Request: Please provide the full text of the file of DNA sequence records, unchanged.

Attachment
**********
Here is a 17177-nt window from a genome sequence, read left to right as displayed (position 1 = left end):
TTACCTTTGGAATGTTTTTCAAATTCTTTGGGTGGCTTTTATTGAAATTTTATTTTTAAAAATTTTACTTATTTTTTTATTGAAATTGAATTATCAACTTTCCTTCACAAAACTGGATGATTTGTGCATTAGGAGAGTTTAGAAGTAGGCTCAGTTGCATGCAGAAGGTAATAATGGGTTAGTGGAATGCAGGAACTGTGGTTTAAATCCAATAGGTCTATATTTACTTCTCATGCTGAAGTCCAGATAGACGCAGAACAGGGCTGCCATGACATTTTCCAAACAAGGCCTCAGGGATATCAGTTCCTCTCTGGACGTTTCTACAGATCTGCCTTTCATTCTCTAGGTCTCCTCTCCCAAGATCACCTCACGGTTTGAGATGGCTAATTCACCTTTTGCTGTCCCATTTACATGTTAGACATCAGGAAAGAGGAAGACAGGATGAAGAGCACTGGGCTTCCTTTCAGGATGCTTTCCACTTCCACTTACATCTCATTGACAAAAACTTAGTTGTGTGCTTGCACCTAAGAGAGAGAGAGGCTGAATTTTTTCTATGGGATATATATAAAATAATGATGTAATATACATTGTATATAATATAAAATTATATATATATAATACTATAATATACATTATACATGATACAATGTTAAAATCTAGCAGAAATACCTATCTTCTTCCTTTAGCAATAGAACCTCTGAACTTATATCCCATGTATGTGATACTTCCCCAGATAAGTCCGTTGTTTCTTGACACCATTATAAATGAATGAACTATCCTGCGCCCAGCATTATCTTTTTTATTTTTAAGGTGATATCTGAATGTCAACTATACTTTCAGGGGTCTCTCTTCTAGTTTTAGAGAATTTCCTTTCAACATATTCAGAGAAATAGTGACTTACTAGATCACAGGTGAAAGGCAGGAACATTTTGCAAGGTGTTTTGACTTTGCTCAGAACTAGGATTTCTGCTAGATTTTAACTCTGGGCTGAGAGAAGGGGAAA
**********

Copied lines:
Here is a 17177-nt window from a genome sequence, read left to right as displayed (position 1 = left end):
TTACCTTTGGAATGTTTTTCAAATTCTTTGGGTGGCTTTTATTGAAATTTTATTTTTAAAAATTTTACTTATTTTTTTATTGAAATTGAATTATCAACTTTCCTTCACAAAACTGGATGATTTGTGCATTAGGAGAGTTTAGAAGTAGGCTCAGTTGCATGCAGAAGGTAATAATGGGTTAGTGGAATGCAGGAACTGTGGTTTAAATCCAATAGGTCTATATTTACTTCTCATGCTGAAGTCCAGATAGACGCAGAACAGGGCTGCCATGACATTTTCCAAACAAGGCCTCAGGGATATCAGTTCCTCTCTGGACGTTTCTACAGATCTGCCTTTCATTCTCTAGGTCTCCTCTCCCAAGATCACCTCACGGTTTGAGATGGCTAATTCACCTTTTGCTGTCCCATTTACATGTTAGACATCAGGAAAGAGGAAGACAGGATGAAGAGCACTGGGCTTCCTTTCAGGATGCTTTCCACTTCCACTTACATCTCATTGACAAAAACTTAGTTGTGTGCTTGCACCTAAGAGAGAGAGAGGCTGAATTTTTTCTATGGGATATATATAAAATAATGATGTAATATACATTGTATATAATATAAAATTATATATATATAATACTATAATATACATTATACATGATACAATGTTAAAATCTAGCAGAAATACCTATCTTCTTCCTTTAGCAATAGAACCTCTGAACTTATATCCCATGTATGTGATACTTCCCCAGATAAGTCCGTTGTTTCTTGACACCATTATAAATGAATGAACTATCCTGCGCCCAGCATTATCTTTTTTATTTTTAAGGTGATATCTGAATGTCAACTATACTTTCAGGGGTCTCTCTTCTAGTTTTAGAGAATTTCCTTTCAACATATTCAGAGAAATAGTGACTTACTAGATCACAGGTGAAAGGCAGGAACATTTTGCAAGGTGTTTTGACTTTGCTCAGAACTAGGATTTCTGCTAGATTTTAACTCTGGGCTGAGAGAAGGGGAAA